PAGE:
How can I robustly smooth my time series data?

I have data like the following image, where the x-axis is the absolute elapsed time in hours (think calendar days; this plot goes over ~2.5 years), and the y-axis is the manually entered uptime of a machine in hours.

For my data processing, I need a very robust way of smoothing the data. The image below shows a black, dashed line, which is the best I can get with a "normal" GAM.

I am thinking of a GAM that minimizes the median residual or something. My ideal goal is to obtain something close to the manually drawn red line.

I have tried many smoothers (cubic polynomial, loess, GAM, Theil-Sen linear regression), but every one fails in some special cases of the hundreds of graphs I have.

What are other robust smoothers that I could apply here? Or are there other techniques I have completely missed so far?

• As a machine can't have negative uptime (can it in your context have 0 uptime?), a GAM (or any model) with a Gaussian distribution for the response conditional upon the covariates is unlikely to work well - you can see partly why in your figure; at well before zero on the x-axis, the response is predicted to be negative. Also, a GAM in the sense that I understand you use of the term isn't minimising the "median residual". If this was a Gaussian GAM then it is minimising the penalised sum of squared errors, so is just like a linear regression plus the extra penalty on wiggliness. Jun 8, 2017 at 15:33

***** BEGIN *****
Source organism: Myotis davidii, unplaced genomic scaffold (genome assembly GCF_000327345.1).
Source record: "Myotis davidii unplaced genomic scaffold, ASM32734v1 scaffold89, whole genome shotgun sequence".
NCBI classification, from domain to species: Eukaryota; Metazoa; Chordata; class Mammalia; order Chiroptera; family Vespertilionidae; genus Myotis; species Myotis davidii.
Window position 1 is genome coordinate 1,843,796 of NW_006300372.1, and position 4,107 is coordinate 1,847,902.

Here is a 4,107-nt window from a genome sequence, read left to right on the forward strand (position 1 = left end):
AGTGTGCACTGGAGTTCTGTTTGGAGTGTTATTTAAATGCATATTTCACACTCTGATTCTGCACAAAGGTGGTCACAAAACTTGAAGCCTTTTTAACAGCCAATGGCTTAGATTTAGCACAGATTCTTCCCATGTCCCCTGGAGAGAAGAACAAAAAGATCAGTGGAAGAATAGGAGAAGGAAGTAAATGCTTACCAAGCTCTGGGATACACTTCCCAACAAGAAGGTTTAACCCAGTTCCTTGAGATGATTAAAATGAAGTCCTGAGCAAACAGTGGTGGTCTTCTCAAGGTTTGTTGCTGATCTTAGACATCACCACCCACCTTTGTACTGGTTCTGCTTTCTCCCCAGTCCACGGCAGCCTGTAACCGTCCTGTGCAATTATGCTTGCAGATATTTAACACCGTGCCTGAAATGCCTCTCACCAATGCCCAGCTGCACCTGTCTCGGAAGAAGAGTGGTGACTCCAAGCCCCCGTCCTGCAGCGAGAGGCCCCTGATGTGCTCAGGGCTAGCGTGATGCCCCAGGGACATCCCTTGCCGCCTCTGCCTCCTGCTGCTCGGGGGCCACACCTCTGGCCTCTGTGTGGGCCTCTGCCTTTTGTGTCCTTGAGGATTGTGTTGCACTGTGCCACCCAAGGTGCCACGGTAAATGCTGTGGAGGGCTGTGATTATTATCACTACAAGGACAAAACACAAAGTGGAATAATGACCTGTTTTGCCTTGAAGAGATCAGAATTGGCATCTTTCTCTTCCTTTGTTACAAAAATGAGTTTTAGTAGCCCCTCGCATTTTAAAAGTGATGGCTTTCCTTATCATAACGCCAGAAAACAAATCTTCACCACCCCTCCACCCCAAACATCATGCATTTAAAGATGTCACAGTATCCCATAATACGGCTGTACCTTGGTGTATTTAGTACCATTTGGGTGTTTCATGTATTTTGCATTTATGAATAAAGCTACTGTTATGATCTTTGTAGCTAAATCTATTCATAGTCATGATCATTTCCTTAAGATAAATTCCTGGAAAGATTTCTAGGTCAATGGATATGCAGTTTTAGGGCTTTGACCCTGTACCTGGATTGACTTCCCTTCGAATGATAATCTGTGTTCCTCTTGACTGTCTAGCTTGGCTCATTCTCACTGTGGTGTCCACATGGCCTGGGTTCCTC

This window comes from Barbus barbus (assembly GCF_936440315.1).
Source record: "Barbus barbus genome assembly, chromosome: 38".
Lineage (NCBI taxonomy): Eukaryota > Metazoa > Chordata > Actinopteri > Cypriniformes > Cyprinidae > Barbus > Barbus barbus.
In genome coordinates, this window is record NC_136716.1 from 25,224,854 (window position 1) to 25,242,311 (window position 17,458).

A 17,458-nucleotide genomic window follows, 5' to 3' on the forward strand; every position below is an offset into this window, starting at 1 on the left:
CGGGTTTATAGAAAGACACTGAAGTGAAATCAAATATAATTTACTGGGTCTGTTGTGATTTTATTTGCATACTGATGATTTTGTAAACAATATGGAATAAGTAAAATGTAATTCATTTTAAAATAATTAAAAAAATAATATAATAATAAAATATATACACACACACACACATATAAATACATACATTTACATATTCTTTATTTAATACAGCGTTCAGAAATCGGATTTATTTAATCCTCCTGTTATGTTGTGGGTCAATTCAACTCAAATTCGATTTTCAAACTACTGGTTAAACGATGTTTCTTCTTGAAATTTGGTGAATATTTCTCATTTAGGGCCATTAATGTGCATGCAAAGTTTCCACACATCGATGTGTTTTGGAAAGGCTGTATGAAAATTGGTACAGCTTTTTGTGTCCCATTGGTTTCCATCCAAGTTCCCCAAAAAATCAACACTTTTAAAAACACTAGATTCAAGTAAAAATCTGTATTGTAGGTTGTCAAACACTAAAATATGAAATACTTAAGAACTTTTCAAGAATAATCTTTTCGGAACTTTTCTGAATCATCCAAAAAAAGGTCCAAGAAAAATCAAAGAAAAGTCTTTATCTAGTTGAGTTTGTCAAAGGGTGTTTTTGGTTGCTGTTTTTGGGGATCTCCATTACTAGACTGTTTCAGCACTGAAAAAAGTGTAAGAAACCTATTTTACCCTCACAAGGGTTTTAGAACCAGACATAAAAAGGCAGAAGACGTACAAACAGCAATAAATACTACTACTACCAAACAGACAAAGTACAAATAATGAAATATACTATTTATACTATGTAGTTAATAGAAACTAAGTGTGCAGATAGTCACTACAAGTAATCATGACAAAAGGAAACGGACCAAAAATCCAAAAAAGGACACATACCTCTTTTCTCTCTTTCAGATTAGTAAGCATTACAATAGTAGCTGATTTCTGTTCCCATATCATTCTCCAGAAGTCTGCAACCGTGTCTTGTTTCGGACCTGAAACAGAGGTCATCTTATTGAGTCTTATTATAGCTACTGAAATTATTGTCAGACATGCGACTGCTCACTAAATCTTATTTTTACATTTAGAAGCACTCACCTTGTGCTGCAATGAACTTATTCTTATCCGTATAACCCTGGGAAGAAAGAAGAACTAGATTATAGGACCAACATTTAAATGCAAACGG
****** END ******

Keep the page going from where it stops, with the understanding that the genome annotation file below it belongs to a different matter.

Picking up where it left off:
• You will definitely want to include the known constraints: the curve must pass through the origin, and must be non-decreasing (i.e. $y_0=0$ and $y_{i+1}\geq{y_i}$). Jun 8, 2017 at 16:11
• It might sound obvious but if you have constraints on the values your response transforming your data in a domain where this restrictions are automatically met is a viable option. For instance why not take $log_{10}$ of your data? The back-transformation will immediately force the data to be positive. Similarly as @GeoMatt22 mentioned if you have a non-decreasing trend in your data, isotonic regression seems an obvious thing to try (Google smooth isotonic regression). BTW the grey dashed line "seems mostly OK" to me. Jul 1, 2017 at 12:21